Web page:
forms, chatbot, etc. Hopefully something not too complicated to support in
the client. I don't think we have a coherent idea of what this step will
actually involve yet (feel free to correct me here)
* Whenever the Jabber entity needs to update the users' roster it sends iq set
packets to the user's JID, which are intercepted by the user's server,
interpreted to update the user's roster file (on mysql, xdb spool, etc), and
then pushed out the user's client using the normal means.
I hope I didn't miss anything here.
Note that this has been modified from it's original form to fix my concerns
about security. As long as step two gets done with proper consultation with
the user, we can even drop the requirement that the Jabber entity can only
modify roster entries within it's own domain. That actually makes this
proposal useful for things other than gateways, as you can have arbitrary
JIDs as part of the group.
You also may well be right that it's ok to have the shared groups stored
multiple times, in each users' roster. Provided the shared group didn't get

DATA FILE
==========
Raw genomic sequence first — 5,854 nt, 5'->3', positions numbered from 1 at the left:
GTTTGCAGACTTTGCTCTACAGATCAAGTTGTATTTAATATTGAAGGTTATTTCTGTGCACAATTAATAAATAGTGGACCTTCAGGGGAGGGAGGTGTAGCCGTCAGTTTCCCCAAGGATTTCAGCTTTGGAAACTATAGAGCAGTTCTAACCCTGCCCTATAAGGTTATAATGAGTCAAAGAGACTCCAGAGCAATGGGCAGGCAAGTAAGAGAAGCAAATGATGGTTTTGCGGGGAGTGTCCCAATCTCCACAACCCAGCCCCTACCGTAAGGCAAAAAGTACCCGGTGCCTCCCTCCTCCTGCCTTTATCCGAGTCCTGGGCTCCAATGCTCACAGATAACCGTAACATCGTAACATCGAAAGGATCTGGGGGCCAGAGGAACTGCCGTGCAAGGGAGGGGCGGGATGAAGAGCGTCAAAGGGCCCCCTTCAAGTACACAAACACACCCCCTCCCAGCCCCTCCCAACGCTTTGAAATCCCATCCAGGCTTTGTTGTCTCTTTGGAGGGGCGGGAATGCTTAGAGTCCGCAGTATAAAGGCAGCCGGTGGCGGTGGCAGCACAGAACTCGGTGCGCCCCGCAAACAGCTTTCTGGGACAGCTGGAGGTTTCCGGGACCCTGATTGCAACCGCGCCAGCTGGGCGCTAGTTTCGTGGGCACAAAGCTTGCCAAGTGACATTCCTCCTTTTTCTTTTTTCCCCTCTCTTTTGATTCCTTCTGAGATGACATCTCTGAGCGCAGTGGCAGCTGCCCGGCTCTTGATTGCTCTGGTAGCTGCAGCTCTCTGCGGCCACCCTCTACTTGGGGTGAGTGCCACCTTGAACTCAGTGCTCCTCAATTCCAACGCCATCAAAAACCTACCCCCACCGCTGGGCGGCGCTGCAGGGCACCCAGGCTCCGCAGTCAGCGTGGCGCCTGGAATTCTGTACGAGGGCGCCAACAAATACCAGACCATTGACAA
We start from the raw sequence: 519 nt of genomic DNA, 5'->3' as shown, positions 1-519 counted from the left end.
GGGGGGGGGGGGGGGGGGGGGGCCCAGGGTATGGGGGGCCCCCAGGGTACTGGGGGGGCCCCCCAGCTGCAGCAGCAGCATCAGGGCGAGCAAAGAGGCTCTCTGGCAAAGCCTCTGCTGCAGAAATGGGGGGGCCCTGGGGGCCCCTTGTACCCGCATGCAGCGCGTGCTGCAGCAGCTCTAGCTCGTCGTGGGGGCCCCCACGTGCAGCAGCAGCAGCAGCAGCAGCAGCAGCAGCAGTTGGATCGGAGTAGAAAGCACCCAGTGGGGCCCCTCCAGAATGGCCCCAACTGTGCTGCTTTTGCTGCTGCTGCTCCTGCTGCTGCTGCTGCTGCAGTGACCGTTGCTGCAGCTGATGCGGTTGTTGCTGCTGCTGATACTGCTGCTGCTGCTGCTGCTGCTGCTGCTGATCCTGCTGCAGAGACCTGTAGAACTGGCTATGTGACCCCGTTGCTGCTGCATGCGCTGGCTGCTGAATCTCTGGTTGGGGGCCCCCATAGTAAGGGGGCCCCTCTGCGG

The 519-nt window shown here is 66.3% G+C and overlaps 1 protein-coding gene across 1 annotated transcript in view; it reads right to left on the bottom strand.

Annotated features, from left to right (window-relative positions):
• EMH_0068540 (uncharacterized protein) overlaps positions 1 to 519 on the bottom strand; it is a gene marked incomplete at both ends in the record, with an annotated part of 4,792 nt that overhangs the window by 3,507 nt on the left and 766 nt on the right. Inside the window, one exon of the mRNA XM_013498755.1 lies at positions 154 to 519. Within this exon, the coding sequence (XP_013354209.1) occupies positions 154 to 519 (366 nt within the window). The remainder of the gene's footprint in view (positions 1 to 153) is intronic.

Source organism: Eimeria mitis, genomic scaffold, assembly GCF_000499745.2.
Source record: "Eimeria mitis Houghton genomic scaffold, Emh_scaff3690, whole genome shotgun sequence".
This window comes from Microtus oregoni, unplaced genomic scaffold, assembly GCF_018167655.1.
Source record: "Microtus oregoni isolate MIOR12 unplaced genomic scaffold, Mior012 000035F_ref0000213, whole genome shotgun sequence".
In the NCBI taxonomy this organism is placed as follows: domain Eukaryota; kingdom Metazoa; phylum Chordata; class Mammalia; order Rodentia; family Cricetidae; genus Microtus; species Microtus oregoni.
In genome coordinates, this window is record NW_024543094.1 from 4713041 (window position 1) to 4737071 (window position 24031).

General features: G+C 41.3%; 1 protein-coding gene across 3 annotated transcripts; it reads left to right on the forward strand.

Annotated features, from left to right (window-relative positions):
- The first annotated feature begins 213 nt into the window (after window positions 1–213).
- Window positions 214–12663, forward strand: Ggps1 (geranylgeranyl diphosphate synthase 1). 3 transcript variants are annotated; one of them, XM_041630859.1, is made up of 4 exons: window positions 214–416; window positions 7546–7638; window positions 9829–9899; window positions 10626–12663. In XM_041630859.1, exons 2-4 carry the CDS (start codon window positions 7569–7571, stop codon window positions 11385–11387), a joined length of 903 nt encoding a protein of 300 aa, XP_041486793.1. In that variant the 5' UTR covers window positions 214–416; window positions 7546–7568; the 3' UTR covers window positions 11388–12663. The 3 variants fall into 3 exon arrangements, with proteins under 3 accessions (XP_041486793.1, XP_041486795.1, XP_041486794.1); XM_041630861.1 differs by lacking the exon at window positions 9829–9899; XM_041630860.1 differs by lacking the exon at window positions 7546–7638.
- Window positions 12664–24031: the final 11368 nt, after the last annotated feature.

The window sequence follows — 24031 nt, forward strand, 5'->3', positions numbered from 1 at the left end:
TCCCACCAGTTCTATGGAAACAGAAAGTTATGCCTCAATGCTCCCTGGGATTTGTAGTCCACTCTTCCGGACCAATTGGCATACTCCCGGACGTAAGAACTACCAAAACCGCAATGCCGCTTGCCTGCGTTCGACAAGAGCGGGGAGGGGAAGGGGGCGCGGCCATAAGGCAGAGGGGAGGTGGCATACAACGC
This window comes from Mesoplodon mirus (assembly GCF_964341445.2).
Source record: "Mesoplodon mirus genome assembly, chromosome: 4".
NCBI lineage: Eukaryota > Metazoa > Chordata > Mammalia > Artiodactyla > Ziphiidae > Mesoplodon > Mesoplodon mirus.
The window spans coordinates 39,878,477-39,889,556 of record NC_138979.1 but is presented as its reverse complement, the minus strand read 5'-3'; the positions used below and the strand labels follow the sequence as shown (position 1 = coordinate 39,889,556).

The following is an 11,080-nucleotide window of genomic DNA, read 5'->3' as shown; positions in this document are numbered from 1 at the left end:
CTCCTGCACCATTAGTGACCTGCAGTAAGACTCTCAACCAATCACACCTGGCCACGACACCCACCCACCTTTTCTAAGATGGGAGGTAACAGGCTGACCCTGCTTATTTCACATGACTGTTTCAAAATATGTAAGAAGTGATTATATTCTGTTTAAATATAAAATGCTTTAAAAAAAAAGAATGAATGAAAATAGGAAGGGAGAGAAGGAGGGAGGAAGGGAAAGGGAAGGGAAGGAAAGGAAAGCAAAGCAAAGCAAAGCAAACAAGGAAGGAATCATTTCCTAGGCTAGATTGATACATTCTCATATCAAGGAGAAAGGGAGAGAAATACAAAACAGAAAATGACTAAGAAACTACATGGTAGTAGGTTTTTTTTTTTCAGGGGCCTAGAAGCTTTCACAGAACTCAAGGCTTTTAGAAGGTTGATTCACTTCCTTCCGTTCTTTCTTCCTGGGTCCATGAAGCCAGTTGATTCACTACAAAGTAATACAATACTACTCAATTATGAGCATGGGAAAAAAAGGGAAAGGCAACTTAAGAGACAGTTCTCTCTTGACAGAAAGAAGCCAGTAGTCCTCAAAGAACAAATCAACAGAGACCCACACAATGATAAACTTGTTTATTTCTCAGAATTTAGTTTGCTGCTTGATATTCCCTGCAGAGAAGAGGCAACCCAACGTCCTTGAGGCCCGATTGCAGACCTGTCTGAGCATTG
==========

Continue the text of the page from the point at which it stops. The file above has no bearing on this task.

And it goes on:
updated too often it probably wouldn't put too much load on the server
either. Although as a bug in my PyMSNt showed, sending a few roster sets for
every user can quickly add up for big servers like jabber.org.
The killer for me is that step two will actually require quite a bit of
thought and work to design and implement properly. It involves the user and
his/her Jabber server exchanging information about just how much access to
the user's contact list the Jabber entity may have (only for the domain of
the entity? for arbitrary JIDs? Will have permission to remove contacts? What
This is why I thought it would be simpler to just have the user's main contact
list separate from the shared ones. Although depending on how step two in
your idea is implemented, that may or may not be necessary, and your ideas
could work just as well with a clearer picture of how they work.
My main point, which I hope you will agree with me on, is that there is no
server side roster group system that will be ready in the near future. It
needs to be discussed fully, and go through a proper process of testing.
In the mean time there is a need to be fill the inadequacy in the Jabber
protocol for handling transport user subscriptions. I have already stated
above why I think that JEP0093 is inadequate for this. It could indeed be
made to fit this purpose, I do not dispute that, but I think that my simple
extension to the presence subscription system (which is what is failing to
meet this need) fixes the problem in a cleaner fashion, with no real issues
apart from a lack of extensibility.